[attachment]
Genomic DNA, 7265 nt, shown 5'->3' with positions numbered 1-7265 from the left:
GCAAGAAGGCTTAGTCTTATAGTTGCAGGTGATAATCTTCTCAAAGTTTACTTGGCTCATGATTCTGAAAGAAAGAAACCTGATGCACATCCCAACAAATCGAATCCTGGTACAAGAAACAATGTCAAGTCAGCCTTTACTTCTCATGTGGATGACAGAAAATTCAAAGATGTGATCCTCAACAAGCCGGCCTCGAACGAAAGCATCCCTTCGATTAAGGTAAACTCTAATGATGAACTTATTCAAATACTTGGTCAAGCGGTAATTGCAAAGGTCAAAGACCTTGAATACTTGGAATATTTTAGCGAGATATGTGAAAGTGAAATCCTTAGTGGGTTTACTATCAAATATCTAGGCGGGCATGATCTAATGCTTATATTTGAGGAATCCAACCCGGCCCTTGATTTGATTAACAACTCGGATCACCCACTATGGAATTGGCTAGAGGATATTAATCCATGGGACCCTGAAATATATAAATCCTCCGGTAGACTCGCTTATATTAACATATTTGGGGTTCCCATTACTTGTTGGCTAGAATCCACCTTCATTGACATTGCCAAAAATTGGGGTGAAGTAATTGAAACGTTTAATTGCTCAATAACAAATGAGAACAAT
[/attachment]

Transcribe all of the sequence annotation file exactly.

Genomic DNA, 7265 nt, shown 5'->3' with positions numbered 1-7265 from the left:
GCAAGAAGGCTTAGTCTTATAGTTGCAGGTGATAATCTTCTCAAAGTTTACTTGGCTCATGATTCTGAAAGAAAGAAACCTGATGCACATCCCAACAAATCGAATCCTGGTACAAGAAACAATGTCAAGTCAGCCTTTACTTCTCATGTGGATGACAGAAAATTCAAAGATGTGATCCTCAACAAGCCGGCCTCGAACGAAAGCATCCCTTCGATTAAGGTAAACTCTAATGATGAACTTATTCAAATACTTGGTCAAGCGGTAATTGCAAAGGTCAAAGACCTTGAATACTTGGAATATTTTAGCGAGATATGTGAAAGTGAAATCCTTAGTGGGTTTACTATCAAATATCTAGGCGGGCATGATCTAATGCTTATATTTGAGGAATCCAACCCGGCCCTTGATTTGATTAACAACTCGGATCACCCACTATGGAATTGGCTAGAGGATATTAATCCATGGGACCCTGAAATATATAAATCCTCCGGTAGACTCGCTTATATTAACATATTTGGGGTTCCCATTACTTGTTGGCTAGAATCCACCTTCATTGACATTGCCAAAAATTGGGGTGAAGTAATTGAAACGTTTAATTGCTCAATAACAAATGAGAACAAT